Twenty years ago, I was in college—a time when a young adult solidifies a worldview and an understanding of how they fit into the world.

At that time, nearly one out of every third person in the world lived in extreme poverty. Twenty-nine percent of people lived on less than $1.25 a day—not enough to provide even the most basic necessities, like education and healthcare, for their children. Because of this reality, I developed a deep desire to be part of bringing change to that devastating statistic.

But you know what? A lot can happen in 20 years. And, as it turns out, the world can change a lot faster than a worldview. Today, only nine percent of people live in extreme poverty, now defined as living on less than $1.90 a day.

Wow! From 29% to 9%. What amazing progress to praise and thank God for! In fact, the number of people living in extreme poverty has been nearly cut in half since I was in college, which doesn’t seem like that long ago from my perspective!

Yet, so many of us are still operating on an outdated understanding of the world.

Drastically wrong about the world

Hans Rosling, in his book Factfulness, details how he has quizzed thousands of people around the world from all backgrounds on basic facts about the state of the world, including things like average life expectancy, how many girls can access education, how many babies are vaccinated from life-threatening diseases and how many people live in extreme poverty.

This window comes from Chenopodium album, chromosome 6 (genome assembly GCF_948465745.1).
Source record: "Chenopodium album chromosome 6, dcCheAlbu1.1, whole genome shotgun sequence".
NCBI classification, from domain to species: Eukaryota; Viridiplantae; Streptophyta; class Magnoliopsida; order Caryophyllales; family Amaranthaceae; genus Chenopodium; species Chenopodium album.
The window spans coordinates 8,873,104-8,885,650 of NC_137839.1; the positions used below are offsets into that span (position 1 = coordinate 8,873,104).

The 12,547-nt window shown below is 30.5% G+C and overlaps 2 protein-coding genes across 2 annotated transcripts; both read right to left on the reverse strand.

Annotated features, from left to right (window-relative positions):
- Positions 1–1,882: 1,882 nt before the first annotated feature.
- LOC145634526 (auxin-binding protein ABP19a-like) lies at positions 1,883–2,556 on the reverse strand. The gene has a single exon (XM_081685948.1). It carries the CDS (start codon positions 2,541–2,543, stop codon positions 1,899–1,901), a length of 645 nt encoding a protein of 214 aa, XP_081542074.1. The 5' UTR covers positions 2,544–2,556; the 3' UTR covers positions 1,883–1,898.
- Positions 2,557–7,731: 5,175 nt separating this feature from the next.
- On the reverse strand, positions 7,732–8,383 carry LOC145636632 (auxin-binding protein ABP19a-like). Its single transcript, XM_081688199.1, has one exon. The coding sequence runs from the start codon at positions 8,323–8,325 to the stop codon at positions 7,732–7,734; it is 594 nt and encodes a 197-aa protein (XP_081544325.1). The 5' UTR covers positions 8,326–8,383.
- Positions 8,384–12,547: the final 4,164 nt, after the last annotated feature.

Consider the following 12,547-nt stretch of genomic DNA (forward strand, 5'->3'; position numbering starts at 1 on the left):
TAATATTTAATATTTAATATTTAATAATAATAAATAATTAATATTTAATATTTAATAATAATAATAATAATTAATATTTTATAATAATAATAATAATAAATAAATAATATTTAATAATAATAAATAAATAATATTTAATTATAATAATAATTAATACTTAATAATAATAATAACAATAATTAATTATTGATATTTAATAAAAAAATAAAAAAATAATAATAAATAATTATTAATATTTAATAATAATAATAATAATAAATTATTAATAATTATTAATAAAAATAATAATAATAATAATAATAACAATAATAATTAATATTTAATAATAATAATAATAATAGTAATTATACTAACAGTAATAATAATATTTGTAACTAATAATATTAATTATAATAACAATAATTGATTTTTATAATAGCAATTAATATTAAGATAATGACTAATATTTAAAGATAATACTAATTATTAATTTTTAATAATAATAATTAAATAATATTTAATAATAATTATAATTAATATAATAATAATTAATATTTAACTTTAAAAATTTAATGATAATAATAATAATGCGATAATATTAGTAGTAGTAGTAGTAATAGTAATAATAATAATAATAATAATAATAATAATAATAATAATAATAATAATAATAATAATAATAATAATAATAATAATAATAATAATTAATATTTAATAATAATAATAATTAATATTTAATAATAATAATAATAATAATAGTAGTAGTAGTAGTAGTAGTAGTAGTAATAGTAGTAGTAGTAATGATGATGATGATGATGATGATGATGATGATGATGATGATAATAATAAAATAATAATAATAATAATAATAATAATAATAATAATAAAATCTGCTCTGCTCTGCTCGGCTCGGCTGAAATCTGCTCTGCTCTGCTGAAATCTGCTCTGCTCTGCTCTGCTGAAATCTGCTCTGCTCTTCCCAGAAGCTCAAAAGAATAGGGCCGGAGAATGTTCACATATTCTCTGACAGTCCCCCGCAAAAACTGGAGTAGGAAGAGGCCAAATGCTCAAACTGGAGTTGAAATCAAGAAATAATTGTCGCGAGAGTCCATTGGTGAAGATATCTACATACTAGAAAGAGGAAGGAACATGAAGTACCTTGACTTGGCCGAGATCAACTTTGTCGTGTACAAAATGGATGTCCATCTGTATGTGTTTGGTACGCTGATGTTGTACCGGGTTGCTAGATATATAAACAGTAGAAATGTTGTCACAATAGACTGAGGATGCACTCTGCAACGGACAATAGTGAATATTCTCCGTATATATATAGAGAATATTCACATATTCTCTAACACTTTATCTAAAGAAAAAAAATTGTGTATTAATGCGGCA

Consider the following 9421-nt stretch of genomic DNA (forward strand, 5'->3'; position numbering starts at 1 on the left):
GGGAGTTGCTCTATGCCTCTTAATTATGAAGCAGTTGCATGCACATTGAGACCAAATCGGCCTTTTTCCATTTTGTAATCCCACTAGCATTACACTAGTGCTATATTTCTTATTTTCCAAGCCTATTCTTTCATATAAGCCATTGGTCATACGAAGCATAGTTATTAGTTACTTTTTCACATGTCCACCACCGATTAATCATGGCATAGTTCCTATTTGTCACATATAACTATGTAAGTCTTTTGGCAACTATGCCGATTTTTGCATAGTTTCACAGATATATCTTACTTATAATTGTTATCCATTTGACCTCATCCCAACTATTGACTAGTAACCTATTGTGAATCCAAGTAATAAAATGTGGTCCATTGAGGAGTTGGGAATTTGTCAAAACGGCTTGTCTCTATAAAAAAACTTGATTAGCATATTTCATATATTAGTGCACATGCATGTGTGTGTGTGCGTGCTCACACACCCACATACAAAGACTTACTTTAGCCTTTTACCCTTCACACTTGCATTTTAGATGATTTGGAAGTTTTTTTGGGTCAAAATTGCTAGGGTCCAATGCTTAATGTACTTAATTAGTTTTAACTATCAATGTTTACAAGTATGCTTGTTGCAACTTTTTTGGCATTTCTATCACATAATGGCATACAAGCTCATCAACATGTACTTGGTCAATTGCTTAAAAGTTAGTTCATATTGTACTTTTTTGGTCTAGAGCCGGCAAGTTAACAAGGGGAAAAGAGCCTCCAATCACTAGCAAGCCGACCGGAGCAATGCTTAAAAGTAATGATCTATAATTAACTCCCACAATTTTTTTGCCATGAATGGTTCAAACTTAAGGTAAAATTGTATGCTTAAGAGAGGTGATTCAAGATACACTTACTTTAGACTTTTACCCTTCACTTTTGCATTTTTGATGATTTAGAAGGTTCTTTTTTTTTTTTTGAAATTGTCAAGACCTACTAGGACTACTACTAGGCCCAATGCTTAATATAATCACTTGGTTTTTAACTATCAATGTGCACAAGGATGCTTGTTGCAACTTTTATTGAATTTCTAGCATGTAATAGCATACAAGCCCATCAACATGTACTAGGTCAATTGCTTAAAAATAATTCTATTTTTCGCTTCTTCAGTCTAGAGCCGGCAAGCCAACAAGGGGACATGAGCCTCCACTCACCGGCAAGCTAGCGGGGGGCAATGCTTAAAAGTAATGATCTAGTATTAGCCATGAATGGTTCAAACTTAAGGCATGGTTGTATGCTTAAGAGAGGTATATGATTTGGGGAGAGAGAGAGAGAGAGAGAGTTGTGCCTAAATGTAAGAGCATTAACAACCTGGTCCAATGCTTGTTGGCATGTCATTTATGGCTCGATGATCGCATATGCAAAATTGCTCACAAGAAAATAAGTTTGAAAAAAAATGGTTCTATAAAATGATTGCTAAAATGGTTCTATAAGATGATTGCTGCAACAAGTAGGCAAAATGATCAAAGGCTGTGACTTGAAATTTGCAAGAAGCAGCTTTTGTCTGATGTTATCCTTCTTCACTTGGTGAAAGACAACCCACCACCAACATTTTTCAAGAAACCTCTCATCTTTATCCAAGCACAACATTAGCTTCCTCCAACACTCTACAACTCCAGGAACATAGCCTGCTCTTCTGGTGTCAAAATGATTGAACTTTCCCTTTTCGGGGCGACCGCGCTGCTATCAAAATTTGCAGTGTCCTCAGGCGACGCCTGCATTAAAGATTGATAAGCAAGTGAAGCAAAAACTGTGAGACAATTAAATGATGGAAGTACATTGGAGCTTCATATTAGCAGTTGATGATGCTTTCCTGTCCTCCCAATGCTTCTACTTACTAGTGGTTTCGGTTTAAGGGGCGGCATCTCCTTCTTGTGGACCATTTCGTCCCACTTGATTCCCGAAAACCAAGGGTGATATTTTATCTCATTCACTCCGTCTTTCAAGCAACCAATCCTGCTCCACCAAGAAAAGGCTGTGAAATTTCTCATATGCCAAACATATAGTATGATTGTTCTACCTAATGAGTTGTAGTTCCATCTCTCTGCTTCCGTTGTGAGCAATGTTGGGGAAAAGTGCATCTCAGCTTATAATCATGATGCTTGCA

Girl stands in the woods wearing a red coat and a hood, holding a globe.

What he has found over and over again is that everyone is drastically wrong about the world.

According to Rosling, “Every group of people I ask thinks the world is more frightening, more violent, and more hopeless—in short, more dramatic—than it really is.”

When answering the question regarding whether in the last twenty years, the proportion of the world population living in extreme poverty has doubled, stayed the same or almost halved, only 5% of people answer correctly.

The Distortion of “Us and Them”

So, what is one of the biggest reasons we are so wrong about the world? According to Rosling, it has to do with our faulty conception of rich and poor: “By dividing the world into two misleading boxes—poor and rich—it completely distorts all the global proportions in people’s minds.”

Many of us are still operating on worldviews about global poverty that might have been true in 1950 or even in 1980, but that are simply no longer representative of the state of the world. We can often conceive as “us” in North America and Europe as the rich, and most others in Latin America, Asia and Africa as “the huddled poor.” But the majority of people have moved out of the extreme poverty that most of humankind has lived and died in throughout our history—now 75% of people live in middle-income countries!

“The idea of a divided world with a majority stuck in misery and deprivation is an illusion,” says Rosling. “A complete misconception.”

That is reason to celebrate. That means there are countless mothers and fathers who are not burying the child they prayed and hoped for before the child even turns five. That means that millions of girls have equal access to education. That means half the number of people die as a result of natural disasters.

Tides are changing—rejoice and take heart!